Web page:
Background and Purpose:
There are no definite data indicating which modality to use to assess the efficacy of shockwave lithotripsy (SWL). Usually, plain abdominal radiography (PAR) is recommended in percutaneous nephrolithotomy (PCNL) afterward and in the follow-up of asymptomatic stones, whereas noncontrast CT (NCCT) is recommended in cases of residual fragments. We compared the efficacies of PAR and NCCT in terms of assessing the outcome of SWL treatment for radiopaque ureteral stones.
Patients and Methods:
Those patients with renal colic and a radiopaque ureteral stone of 5 to 20 mm that was detected on PAR were included in the study; body mass index (BMI) values were calculated and recorded. Patients whose PAR revealed opacities suspicious for ureteral stones were evaluated with NCCT at 3-mm slices. Stone status was assessed with PAR and NCCT on post-SWL day 3. Detection of no stone, a residual fragment of ≤4 mm, and a residual fragment of >4 mm was defined as success, clinically insignificant residual fragments, and failure, respectively.
On post-SWL day 3, both PAR and NCCT revealed stones in 31 patients, and no stones were seen in either modality in 29 patients. NCCT revealed stones whereas PAR had negative results for stones in two patients. These patients had upper ureteral stones of 7.5 mm (6-9 mm) before SWL. Mean stone size on NCCT after SWL was 2.5 mm (1-4 mm). Mean BMI of these two patients was 27.72, and mean BMI of the patients with upper ureteral stones that were revealed by both PAR and NCCT was 27.68; these two values were statistically similar.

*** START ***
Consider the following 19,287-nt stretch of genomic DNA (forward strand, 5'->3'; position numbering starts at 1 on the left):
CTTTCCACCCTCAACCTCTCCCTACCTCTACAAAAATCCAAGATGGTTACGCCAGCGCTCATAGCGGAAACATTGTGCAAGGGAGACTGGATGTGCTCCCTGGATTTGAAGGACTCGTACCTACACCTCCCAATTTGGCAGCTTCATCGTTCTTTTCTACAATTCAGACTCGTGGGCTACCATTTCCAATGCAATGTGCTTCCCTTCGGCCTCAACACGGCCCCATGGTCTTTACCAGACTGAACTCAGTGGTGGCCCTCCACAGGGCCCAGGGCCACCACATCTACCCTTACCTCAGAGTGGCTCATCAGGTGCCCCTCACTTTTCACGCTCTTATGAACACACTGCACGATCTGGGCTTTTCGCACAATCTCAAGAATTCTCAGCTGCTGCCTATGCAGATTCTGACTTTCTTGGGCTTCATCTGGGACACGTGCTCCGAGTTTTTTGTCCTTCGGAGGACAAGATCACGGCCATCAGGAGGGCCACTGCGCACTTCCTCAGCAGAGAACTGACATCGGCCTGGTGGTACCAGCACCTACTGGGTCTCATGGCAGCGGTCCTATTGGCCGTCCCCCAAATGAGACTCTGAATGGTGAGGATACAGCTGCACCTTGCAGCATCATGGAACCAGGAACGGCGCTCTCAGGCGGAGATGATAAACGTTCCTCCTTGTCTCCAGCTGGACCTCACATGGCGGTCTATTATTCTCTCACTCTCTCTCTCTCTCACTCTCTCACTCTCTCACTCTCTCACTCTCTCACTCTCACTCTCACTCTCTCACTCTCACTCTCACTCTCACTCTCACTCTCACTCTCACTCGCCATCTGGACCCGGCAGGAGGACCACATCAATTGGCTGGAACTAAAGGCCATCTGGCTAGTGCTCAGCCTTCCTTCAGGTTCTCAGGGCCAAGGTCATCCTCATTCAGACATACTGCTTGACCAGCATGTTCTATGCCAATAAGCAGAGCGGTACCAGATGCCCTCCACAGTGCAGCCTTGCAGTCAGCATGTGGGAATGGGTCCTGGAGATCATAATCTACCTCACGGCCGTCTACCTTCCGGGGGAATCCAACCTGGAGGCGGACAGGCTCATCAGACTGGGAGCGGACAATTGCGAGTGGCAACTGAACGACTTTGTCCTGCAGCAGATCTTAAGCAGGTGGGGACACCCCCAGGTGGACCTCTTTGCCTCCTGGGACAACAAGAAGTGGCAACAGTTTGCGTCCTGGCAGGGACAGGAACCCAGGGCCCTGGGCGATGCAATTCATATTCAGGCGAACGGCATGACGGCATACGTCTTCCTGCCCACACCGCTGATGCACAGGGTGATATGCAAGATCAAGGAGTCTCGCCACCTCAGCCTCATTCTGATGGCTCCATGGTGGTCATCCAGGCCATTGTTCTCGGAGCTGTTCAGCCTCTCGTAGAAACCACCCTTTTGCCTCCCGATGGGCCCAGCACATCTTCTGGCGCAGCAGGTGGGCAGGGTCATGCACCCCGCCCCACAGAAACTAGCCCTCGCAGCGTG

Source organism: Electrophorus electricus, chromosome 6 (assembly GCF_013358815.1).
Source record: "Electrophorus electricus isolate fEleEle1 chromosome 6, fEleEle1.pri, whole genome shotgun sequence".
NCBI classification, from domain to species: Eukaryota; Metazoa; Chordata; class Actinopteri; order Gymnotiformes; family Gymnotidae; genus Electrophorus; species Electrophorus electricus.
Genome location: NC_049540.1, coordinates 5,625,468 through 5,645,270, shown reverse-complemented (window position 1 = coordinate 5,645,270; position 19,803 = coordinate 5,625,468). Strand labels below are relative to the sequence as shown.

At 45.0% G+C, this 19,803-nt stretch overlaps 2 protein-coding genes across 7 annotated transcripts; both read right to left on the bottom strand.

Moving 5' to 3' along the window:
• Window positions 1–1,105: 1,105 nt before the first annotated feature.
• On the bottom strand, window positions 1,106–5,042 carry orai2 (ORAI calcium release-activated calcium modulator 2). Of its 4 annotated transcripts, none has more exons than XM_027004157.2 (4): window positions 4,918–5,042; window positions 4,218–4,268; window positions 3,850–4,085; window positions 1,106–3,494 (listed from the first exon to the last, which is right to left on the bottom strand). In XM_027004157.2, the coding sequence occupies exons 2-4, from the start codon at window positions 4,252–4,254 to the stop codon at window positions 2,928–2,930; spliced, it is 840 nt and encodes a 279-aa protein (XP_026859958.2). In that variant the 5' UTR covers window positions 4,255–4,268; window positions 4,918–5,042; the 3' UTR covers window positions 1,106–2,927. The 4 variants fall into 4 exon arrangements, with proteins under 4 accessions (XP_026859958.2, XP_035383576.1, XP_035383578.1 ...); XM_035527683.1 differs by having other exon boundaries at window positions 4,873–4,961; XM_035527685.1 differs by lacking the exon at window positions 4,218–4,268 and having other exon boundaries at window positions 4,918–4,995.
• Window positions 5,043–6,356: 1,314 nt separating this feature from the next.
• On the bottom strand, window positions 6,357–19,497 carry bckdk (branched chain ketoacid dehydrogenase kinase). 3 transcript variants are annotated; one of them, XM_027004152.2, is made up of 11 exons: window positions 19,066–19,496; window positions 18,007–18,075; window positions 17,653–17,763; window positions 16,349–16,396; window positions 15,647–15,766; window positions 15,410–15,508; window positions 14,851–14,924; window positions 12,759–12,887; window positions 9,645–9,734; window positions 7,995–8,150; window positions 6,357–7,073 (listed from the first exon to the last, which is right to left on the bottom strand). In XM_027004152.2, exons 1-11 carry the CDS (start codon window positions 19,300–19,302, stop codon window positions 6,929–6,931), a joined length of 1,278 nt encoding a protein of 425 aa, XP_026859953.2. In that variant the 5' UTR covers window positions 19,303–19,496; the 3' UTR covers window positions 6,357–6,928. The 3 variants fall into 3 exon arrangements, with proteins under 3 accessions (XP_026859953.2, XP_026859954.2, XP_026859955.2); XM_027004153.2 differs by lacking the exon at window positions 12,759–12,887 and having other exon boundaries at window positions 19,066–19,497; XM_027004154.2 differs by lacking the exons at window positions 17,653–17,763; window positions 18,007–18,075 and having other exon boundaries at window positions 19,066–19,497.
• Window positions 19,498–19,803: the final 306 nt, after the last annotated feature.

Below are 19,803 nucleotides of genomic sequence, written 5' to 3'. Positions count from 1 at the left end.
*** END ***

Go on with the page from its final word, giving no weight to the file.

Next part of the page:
PAR is capable of detecting clinically significant residual fragments, and patients can be followed up with PAR alone after SWL treatment for radiopaque ureteral stones. This approach both decreases the cost and prevents excessive radiation exposure.
J Endourol. 2012 Jul;26(7):803-6. doi: 10.1089/end.2011.0624. Epub 2012 Mar 2
PMID: 22250983 [PubMed - indexed for MEDLINE]
In view of the currently extensive use of NCCT examinations in patients with urolithiasis, both for primary evaluation and for follow-up after different forms treatment this report is highly interesting. It is reassuring that very similar resukts were obtained when NCCT and plain abdominal radiography (PAR, KUB) were compared. Accordingly evaluation of outcome of ESWL advantageously can be made with PAR. This is an important finding in order to keep the exposure of the patient to radiation low. Another point of note was the finding that similar results on stone size were obtained with the two radiological modalities.